The change comes as Illinois school officials have publicly promoted more rigorous state tests, increasing the likelihood many schools would fail federal standards that require a certain percent of students to pass.
About 9 of 10 students had to pass the spring reading and math tests for a school to meet federal standards in 2013 — an unattainable benchmark for most schools — so districts were bracing for failure.
But unknown to many local officials, the Illinois State Board of Education revamped the complicated calculations used to determine whether schools pass or fail. This helped some grade schools and high schools meet standards and avoid sanctions under the federal No Child Left Behind Act, when they otherwise would have failed.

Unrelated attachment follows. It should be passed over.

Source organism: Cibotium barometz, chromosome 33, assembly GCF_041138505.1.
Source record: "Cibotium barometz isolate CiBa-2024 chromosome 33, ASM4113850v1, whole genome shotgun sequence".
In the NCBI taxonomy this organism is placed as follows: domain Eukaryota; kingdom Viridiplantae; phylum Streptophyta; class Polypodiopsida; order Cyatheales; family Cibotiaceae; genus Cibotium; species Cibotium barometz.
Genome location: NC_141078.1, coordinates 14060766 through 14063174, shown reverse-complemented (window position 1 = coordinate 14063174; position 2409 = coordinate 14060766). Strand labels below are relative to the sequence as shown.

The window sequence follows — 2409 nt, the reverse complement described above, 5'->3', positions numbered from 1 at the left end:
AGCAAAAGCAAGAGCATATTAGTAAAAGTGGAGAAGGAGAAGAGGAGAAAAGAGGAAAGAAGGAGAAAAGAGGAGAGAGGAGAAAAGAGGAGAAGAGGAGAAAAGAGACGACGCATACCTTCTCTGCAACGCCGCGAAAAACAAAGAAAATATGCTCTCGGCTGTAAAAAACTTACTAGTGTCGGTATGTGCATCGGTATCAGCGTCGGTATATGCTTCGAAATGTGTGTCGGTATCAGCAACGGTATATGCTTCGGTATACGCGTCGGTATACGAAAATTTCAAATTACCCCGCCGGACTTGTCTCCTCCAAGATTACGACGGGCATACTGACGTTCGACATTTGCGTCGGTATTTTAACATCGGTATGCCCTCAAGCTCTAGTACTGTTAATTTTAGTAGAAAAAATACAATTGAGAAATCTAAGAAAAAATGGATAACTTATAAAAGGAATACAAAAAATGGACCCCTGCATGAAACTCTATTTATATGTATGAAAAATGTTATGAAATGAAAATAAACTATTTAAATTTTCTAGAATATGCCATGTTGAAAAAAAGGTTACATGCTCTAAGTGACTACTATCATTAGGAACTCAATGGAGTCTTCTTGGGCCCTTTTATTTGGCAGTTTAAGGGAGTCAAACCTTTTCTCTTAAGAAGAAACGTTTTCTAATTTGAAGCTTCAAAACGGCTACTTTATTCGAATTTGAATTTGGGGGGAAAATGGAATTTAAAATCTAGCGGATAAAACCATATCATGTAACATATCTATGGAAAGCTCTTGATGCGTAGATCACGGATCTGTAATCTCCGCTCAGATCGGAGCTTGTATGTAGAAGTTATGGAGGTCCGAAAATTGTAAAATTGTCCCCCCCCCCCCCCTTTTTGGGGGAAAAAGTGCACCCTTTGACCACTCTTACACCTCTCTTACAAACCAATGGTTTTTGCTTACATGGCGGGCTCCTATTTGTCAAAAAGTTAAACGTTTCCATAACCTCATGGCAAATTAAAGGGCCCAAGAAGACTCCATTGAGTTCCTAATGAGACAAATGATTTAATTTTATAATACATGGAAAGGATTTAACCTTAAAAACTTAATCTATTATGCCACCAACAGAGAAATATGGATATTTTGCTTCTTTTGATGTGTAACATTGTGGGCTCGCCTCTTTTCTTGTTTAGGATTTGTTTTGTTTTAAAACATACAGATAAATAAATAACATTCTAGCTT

"That was really a gift," said Patrick Nolten, head of research and assessment in Indian Prairie School District 204, which serves parts of Naperville and Aurora. "The intention and purpose is to really allow schools and districts to show there has been positive change." Nolten said he's still reviewing his district's figures, but that it is "highly likely" some schools met the federal standard because of the changes.